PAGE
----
Focus: Dark Energy
I’ve spent a lot of time on this blog writing about scientific controversy theory, how it relates to modern Big Bang cosmology in general, and small aspects of the overall cosmic controversy, without going into too much detail about the specific controversy.
Cosmology is a huge subject, and as it’s based on observation, it has the tendency to be controversial (see this post). But with so many observations, so many ideas for and against the Big Bang theory in all its incarnations, it’s too much to cover as one enormous controversy! As such, I will be focussing on one topic within it; dark energy.
What is dark energy?
It’s a negative energy, a negative pressure, making up 73% of our Universe (by last count) and causing the universe to accelerate. (As opposed to dark matter, which is matter that isn’t baryonic matter like us; dark matter makes up 23% of the Universe and baryonic matter and neutrinos make up the tiny rest.)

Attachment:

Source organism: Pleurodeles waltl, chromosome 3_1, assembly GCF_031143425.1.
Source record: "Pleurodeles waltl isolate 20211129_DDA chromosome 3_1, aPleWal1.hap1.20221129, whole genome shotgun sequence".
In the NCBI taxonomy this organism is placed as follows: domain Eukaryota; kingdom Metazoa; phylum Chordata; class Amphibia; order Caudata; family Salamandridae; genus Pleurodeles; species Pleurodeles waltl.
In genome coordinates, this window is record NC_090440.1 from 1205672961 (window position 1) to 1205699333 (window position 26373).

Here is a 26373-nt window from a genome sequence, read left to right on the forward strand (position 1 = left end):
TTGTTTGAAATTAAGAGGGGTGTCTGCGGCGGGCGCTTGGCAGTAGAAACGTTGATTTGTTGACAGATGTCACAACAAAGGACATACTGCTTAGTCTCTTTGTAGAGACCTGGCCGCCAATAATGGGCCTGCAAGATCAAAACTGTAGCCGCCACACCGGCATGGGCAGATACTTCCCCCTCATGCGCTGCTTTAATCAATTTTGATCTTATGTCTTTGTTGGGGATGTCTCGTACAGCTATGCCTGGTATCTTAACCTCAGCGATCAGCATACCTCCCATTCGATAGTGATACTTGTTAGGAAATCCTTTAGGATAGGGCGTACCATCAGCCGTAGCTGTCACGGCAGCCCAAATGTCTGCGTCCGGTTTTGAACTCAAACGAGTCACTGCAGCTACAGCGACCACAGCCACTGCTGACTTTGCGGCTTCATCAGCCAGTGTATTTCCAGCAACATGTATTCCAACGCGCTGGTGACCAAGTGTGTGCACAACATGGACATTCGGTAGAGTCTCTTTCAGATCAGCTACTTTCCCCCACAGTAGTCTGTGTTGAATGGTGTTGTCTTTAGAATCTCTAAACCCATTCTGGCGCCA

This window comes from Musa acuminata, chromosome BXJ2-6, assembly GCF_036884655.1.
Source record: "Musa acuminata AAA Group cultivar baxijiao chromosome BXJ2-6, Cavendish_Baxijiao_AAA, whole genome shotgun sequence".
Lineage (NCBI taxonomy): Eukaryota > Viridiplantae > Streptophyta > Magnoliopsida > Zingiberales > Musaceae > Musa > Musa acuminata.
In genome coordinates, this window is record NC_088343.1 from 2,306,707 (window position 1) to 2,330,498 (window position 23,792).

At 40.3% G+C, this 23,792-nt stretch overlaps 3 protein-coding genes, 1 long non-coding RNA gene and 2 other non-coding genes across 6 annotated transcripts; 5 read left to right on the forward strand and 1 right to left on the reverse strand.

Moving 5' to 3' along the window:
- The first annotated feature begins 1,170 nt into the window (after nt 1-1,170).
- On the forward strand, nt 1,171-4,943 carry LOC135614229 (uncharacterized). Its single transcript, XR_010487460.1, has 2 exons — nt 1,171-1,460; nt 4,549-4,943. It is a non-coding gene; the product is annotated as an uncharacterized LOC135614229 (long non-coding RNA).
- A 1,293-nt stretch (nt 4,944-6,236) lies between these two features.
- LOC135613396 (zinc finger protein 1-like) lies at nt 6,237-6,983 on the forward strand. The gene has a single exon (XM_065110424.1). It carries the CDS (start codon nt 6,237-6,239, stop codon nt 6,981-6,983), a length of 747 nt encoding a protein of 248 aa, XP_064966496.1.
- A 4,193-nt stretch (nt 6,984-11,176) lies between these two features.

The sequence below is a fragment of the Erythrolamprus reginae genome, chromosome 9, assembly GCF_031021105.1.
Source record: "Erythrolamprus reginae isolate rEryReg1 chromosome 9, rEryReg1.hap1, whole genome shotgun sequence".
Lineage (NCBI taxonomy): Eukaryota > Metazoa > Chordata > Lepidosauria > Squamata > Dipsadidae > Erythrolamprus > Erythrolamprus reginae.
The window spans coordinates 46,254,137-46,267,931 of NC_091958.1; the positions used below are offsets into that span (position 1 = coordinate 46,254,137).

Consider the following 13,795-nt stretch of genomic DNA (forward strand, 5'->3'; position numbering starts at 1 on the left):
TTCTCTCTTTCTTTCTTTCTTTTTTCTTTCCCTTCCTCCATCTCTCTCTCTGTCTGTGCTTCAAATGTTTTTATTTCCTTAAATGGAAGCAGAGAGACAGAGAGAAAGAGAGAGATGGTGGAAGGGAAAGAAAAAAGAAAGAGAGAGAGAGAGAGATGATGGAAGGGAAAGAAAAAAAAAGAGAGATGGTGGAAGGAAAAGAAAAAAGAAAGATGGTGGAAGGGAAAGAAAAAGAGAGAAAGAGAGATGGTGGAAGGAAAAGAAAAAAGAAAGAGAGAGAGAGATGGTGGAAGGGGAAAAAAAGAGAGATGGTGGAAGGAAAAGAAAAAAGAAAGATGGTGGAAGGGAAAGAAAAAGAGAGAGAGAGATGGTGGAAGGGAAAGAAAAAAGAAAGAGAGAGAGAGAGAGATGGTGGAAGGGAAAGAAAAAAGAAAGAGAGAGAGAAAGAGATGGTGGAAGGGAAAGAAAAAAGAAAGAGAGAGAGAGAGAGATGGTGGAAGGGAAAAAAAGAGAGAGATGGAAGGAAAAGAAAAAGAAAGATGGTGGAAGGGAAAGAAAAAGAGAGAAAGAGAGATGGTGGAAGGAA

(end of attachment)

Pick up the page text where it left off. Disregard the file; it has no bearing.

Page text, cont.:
Why is it a controversy?
For a few reasons, all of which I will be writing about… on the surface, it’s uncomfortable to have such a large proportion of the Universe ‘dark’. The cosmological constant, which cosmologists use to describe dark energy (which is one aspect of this controversy), was introduced by Einstein as a ‘fudge factor’ in general relativity. However, even Einstein was not a fan of the cosmological constant (Kragh, H. (1996) Cosmology and Controversy. Princeton University Press, Princeton.):
Since I introduced this term, I had always a bad conscience. . .. I am unable to believe that such an ugly thing should be realised in nature.
Filed under: Dark Energy, Lambda-CDM | Leave a Comment